At MetroHealth—Cleveland’s public hospital, located on the city’s west side—managers cannot hire new employees unless 40% of the candidates are racially diverse, and they have agreed that experience should carry equal weight to education. These are steps toward ensuring that “non-traditional” people are still considered qualified candidates in the hiring process.

Conversely, CC has promoted other policies that create obstacles in their employment process. Since 2007, CC has mandated that all employees must be tobacco and nicotine-free and pass drug testing proving as such. Anyone who has taken Sociology 101 surely can explain how these policies are discriminatory, particularly toward low-income individuals. Many people will not even consider applying for a CC job because they do not believe they can or have the resources to quit smoking, and as public health expert Michael Siegel said, “Unemployment is also bad for health.” 

Finally, patients who are late or unable to make an appointment with less than a 24-hour notice can be charged a $25 fee. If these behaviors are repeated, they can be dismissed from CC as a patient. Hypothetically, if a babysitter or daycare center cancels because of an emergency, leaving you without childcare and forcing you to change an appointment, you are charged $25. Let’s remember how expensive it is to be poor. You make your following few appointments, but then the RTA is delayed, making you miss your connecting bus, which only arrives once an hour. Should these be grounds for dismissal?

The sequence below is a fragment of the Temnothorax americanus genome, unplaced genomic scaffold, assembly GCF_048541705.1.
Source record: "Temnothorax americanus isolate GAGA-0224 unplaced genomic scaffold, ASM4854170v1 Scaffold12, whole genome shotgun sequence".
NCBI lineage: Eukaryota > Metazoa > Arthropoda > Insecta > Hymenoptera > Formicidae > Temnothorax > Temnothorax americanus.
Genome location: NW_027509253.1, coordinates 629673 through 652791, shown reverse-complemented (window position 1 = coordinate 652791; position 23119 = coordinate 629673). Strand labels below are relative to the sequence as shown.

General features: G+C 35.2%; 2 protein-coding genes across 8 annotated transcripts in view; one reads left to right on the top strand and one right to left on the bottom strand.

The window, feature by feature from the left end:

CC should consider Cleveland Scene writer Sam Allard’s proposal for CC to subsidize the RTA; at just $40 million a year, this would make RTA free for everyone. It would surely help their employers and patients, saving CC millions of dollars that would otherwise go toward building more parking garages and aggressively revolutionizing access to comprehensive health care—this is without addressing the larger impact of making transit accessible. Subsidizing RTA is undoubtedly a better alternative to supporting the Opportunity Corridor, the glorified highway that brings people in their single-occupancy vehicles from the west side to work at CC or in University Circle while displacing residents of Slavic Village, Buckeye, Kinsman and Fairfax. What kind of opportunities is this providing? 

These criticisms should not be taken to suggest that CC does not provide high-quality healthcare. My grandmother’s life was extended by nearly five years because CC physicians provided her an option when clinicians at other hospitals sent her home to die. However, she was able to receive treatment first and foremost because the tens of thousands of dollars in treatment were covered by her insurance, and she had a support network that helped her make it to appointments regularly and on time. I will forever be grateful for the extra time that CC affords the people we love. However, that can’t and shouldn’t just be an option for people with specific insurance policies, accessible transportation and support networks that know the right questions to ask. 

We all deserve better, and we all deserve the fundamental human right of healthcare. Our ability to receive preventative check-ups, cancer treatment, or even just a pair of glasses or routine dental cleaning cannot be dependent on our socioeconomic status, the ID number listed on a little plastic insurance card or the timeliness of the RTA.